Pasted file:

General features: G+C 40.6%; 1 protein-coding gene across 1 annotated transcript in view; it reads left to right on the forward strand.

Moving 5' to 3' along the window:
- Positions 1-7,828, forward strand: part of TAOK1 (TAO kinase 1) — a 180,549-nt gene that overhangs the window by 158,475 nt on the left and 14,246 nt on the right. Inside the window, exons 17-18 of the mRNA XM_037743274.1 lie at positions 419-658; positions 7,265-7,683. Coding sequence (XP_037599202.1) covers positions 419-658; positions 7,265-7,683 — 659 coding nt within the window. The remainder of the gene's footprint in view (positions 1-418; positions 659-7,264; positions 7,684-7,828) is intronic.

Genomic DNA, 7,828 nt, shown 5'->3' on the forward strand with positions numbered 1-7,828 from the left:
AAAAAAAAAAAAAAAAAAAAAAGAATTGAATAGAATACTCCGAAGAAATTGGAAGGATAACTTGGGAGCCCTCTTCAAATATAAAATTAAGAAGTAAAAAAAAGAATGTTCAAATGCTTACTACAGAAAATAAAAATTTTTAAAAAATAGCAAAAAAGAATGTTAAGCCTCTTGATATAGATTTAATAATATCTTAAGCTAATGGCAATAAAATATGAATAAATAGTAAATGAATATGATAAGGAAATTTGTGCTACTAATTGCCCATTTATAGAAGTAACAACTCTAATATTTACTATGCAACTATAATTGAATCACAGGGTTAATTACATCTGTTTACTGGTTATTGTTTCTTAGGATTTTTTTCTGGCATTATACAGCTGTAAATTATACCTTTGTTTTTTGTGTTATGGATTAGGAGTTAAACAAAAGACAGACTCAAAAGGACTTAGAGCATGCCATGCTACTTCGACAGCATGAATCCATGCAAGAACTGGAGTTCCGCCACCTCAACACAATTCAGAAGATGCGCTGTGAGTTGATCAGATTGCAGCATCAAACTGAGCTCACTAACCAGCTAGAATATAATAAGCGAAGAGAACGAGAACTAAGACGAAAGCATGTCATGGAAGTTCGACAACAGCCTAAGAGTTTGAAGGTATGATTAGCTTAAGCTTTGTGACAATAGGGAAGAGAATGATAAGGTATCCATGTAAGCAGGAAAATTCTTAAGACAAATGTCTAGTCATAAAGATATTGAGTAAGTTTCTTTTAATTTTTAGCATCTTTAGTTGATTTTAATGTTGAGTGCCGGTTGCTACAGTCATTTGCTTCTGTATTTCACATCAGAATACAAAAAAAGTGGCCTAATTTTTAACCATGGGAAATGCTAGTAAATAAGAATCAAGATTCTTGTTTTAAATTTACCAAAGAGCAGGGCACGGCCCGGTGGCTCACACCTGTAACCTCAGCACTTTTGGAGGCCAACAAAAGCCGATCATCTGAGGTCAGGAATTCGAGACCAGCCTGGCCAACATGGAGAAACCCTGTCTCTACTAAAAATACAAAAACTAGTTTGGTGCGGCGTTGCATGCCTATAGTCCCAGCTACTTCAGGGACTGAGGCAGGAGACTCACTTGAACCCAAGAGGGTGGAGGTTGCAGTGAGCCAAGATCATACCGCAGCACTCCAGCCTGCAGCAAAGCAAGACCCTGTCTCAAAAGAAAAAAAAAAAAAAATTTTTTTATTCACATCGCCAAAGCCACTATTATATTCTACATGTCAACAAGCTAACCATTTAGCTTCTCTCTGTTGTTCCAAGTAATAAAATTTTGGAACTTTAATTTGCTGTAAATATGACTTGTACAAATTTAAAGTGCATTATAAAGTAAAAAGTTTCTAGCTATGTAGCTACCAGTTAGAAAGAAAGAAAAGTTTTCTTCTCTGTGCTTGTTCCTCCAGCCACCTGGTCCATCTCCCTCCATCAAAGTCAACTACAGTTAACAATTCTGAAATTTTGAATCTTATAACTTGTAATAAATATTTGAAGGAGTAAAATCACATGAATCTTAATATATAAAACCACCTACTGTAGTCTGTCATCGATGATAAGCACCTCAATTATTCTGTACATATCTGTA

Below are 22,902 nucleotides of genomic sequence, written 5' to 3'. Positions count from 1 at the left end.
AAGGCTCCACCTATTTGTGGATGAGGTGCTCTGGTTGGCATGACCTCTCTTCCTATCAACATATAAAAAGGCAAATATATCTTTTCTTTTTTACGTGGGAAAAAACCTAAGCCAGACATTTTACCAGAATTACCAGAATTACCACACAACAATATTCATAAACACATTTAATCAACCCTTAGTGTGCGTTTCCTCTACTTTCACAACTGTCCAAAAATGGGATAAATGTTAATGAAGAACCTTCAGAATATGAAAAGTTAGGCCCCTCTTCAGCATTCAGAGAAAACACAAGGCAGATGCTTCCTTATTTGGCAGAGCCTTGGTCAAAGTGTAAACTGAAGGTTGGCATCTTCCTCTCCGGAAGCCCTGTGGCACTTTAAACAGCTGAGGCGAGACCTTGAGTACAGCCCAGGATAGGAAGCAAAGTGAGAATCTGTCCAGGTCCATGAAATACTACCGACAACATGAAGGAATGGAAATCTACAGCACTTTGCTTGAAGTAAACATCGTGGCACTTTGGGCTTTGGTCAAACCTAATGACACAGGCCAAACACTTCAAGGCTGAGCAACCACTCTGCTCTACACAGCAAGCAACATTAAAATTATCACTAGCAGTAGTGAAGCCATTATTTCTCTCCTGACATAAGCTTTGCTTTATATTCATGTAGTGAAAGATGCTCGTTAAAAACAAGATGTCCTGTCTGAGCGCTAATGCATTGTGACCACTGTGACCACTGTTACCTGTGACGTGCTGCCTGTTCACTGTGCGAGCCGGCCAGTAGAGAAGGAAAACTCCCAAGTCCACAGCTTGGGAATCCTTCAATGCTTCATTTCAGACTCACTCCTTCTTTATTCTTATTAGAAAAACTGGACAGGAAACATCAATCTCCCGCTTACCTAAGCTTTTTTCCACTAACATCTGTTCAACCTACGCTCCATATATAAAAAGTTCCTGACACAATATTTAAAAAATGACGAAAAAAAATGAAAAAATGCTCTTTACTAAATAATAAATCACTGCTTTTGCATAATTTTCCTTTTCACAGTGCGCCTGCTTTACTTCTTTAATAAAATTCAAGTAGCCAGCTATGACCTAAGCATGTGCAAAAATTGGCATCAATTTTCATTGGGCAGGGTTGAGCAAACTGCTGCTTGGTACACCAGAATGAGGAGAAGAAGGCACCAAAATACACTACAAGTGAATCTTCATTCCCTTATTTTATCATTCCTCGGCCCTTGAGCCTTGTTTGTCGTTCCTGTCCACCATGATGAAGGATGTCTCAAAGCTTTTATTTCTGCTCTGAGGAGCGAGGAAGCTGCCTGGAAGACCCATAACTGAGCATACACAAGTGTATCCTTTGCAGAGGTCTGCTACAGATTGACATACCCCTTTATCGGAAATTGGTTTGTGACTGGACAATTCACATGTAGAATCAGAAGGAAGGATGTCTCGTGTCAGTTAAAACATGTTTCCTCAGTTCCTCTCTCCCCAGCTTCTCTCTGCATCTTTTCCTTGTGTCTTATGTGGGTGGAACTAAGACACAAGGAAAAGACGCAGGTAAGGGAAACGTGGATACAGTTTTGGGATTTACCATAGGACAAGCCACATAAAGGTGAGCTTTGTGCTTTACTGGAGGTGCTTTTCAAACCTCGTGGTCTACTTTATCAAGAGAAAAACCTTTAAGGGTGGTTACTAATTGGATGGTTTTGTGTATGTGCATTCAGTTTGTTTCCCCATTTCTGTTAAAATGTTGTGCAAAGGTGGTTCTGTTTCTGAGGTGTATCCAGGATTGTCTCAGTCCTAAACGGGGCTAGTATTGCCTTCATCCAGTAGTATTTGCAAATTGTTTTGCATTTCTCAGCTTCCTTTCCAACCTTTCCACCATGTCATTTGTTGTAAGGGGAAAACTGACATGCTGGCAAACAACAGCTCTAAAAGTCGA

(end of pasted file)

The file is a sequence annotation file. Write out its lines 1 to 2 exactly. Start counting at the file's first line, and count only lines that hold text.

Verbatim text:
General features: G+C 40.6%; 1 protein-coding gene across 1 annotated transcript in view; it reads left to right on the forward strand.

Moving 5' to 3' along the window: